FIG. “FIG. The system is usually referred to using the numeral 101. It is possible to allow a user (108) to encrypt some form of information (107), which will then be stored (117/121) or transmitted (119/121) and later to decrypt (108?). The encrypted information is used to retrieve the original information (107). One user can be the same person (e.g., encrypting the data only on one digital device, 105 or between multiple digital devices owned by the same user), or both can be different users. In this case, the encrypted information will be sent to another digital device (105?). to allow the second user to decrypt it. A shared key 103, as in the previous examples, is used to decrypt and encrypt the information. The first user in many of these examples can be an individual, while the second can be a company or other entity. It is not necessary for all embodiments. The shared key can be generated by credit card companies and given to credit card holders to create tokens. These tokens are format preserving encryptions that are derived from the first credit card number. Clear text transmissions are received by credit card companies (e.g. of transaction information, user identification, etc.) to decrypt a token that was part of a transaction. This information is used to generate or authenticate a credit card number for the individual. If the information matches, and optionally, if any other requirements are met, the card is deemed valid and approved.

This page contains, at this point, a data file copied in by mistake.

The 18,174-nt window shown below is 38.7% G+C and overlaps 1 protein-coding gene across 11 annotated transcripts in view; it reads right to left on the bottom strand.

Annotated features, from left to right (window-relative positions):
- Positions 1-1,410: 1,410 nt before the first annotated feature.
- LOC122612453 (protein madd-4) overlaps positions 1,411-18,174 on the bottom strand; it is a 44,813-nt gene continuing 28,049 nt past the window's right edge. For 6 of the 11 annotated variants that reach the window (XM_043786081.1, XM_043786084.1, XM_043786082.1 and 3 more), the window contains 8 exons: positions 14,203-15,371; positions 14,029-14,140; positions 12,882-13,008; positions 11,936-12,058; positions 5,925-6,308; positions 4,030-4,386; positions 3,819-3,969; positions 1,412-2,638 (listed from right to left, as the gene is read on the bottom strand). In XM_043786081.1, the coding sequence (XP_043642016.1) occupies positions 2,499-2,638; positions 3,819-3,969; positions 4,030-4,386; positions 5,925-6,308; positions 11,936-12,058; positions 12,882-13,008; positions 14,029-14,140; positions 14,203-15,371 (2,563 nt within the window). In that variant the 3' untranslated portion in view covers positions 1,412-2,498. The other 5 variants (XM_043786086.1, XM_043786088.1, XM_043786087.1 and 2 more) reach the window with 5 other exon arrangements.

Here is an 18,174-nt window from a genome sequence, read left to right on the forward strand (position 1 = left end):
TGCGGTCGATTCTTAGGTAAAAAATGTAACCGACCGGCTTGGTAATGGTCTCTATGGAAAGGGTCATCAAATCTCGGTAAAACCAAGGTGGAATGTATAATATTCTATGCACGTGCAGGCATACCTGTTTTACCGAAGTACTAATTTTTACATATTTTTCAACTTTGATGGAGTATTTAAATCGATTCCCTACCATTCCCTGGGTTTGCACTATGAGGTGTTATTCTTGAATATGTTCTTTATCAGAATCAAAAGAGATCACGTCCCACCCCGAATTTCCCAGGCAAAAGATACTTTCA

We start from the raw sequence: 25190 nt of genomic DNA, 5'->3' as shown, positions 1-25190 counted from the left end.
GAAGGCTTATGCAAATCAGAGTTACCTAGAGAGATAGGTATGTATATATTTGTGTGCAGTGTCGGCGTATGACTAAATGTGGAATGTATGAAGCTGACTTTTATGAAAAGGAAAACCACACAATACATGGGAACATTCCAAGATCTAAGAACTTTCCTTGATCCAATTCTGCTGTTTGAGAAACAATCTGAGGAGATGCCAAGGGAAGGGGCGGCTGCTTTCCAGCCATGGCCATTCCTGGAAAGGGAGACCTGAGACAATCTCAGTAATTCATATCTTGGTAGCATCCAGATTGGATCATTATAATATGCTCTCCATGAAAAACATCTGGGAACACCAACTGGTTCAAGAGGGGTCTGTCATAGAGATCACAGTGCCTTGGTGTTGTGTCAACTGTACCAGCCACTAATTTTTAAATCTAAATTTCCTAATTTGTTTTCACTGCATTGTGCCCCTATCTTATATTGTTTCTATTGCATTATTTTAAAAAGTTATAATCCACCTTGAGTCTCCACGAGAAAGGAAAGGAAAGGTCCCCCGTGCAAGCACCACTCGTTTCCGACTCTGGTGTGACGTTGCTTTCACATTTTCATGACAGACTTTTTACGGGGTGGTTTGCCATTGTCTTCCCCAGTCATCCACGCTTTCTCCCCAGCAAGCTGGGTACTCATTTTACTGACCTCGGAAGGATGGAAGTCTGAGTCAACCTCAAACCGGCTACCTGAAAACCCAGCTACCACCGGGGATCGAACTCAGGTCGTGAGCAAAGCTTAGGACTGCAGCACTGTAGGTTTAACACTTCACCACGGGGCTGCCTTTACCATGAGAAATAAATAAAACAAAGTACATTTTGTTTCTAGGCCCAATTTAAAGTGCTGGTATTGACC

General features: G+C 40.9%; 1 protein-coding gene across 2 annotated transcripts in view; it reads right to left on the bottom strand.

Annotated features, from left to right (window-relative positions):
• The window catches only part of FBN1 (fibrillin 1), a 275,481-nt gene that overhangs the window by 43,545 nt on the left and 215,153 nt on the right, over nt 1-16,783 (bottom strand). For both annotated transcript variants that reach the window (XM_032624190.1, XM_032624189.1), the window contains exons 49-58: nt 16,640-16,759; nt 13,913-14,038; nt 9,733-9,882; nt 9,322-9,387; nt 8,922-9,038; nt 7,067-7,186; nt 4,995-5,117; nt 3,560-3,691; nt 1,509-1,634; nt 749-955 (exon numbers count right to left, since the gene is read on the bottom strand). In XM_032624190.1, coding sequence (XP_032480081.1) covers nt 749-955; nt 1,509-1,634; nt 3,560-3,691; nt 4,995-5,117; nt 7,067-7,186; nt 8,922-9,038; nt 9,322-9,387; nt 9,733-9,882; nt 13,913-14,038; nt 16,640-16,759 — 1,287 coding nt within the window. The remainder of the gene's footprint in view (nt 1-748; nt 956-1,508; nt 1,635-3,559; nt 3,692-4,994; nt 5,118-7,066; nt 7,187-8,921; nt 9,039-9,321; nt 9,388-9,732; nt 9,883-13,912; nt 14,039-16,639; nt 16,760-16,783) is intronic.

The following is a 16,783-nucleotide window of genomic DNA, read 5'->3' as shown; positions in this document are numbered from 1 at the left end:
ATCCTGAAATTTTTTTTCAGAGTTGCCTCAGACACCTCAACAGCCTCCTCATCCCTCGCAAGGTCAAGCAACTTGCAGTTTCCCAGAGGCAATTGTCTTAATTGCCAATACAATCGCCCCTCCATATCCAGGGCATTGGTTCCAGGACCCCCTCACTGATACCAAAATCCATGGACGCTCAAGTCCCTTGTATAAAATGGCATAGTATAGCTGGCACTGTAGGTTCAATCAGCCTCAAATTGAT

The first user will take the information (107) and use the shared key (103) as well as optionally the auxiliary key information 110 to generate one or several transposition vectors (109). The auxiliary key allows the encryption to be different for each process, in effect randomizing how the primary key is applied to generate the shuffling vectors (109). In some cases, a simple time stamp may be used. In a different embodiment that relies upon the use of an auxiliary key 110, the auxiliary key can simply be used as an authentication factor, e.g., the user enters a password, or specifies the location of a file that is used as a secondary key, or software identifies an expected attribute of the digital device 105 (e.g., such as the presence of a specific hardware key, attribute, hash value, which is then interrogated/verified), or in some other manner. The key information, i.e. the shared key103 and/or any additional key 110 is described as providing a transposition key. These vectors describe the reordering bits of input information within a particular length segment to take up different positions within that segment. The first device 105 uses each shuffle vector (109) to encrypt information107 using optional additional processes. The first machine performs or sequences at most some encryption tasks under the control encryption software (denoted with non-transitory media icon 111). It preferably also uses hardware intensive processes that heavily rely on shift and add operations to apply encryption processes to an input string. This hardware intensive process can be conceptually represented by circuitry icons 113. Software 111 is used to control the operations, e.g. to process the primary key or auxiliary key(s), but the hardware intensive process is used to process an input string. It is driven by one of several application-specific circuits that are designed to execute the described processes very quickly (using shifts, additions and other very fast hardware logic operations). It doesn’t matter if application-specific hardware is employed, nor how much software is used to control or perform such operations. The hardware circuit elements acting either alone or under control of such software are referred to as “circuitry.